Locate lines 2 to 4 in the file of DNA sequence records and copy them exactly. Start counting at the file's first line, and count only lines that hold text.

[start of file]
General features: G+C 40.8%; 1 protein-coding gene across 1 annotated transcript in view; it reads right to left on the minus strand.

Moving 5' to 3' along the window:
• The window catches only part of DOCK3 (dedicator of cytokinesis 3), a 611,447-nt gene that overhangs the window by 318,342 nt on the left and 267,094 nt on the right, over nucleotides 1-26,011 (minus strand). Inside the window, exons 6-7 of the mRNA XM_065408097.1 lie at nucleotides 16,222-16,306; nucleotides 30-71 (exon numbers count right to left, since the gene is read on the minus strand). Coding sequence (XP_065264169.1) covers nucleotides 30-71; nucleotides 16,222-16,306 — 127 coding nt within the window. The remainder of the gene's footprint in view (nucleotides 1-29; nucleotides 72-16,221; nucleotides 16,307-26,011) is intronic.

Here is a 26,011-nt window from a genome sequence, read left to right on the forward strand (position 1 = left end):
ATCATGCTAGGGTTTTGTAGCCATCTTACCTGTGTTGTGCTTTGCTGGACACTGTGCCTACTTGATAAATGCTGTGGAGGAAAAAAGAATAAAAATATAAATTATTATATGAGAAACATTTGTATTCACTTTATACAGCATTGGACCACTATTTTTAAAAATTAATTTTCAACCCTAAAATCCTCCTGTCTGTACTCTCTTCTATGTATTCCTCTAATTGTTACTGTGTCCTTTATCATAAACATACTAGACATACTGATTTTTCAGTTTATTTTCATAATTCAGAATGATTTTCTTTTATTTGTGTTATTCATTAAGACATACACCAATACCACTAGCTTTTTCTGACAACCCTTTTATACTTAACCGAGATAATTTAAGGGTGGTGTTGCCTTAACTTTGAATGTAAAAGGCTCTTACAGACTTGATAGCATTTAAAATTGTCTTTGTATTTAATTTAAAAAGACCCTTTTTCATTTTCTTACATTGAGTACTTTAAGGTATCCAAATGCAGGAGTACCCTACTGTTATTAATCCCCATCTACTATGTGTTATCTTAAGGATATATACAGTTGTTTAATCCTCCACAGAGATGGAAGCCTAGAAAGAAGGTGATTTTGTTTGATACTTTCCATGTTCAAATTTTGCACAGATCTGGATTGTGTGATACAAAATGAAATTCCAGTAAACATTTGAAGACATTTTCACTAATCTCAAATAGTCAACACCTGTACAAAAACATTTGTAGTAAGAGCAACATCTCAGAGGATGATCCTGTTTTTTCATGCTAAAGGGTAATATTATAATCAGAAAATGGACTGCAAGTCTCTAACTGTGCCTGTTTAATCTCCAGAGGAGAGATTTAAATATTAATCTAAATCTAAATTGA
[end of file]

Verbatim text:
Moving 5' to 3' along the window:
• The window catches only part of DOCK3 (dedicator of cytokinesis 3), a 611,447-nt gene that overhangs the window by 318,342 nt on the left and 267,094 nt on the right, over nucleotides 1-26,011 (minus strand). Inside the window, exons 6-7 of the mRNA XM_065408097.1 lie at nucleotides 16,222-16,306; nucleotides 30-71 (exon numbers count right to left, since the gene is read on the minus strand). Coding sequence (XP_065264169.1) covers nucleotides 30-71; nucleotides 16,222-16,306 — 127 coding nt within the window. The remainder of the gene's footprint in view (nucleotides 1-29; nucleotides 72-16,221; nucleotides 16,307-26,011) is intronic.

Here is a 26,011-nt window from a genome sequence, read left to right on the forward strand (position 1 = left end):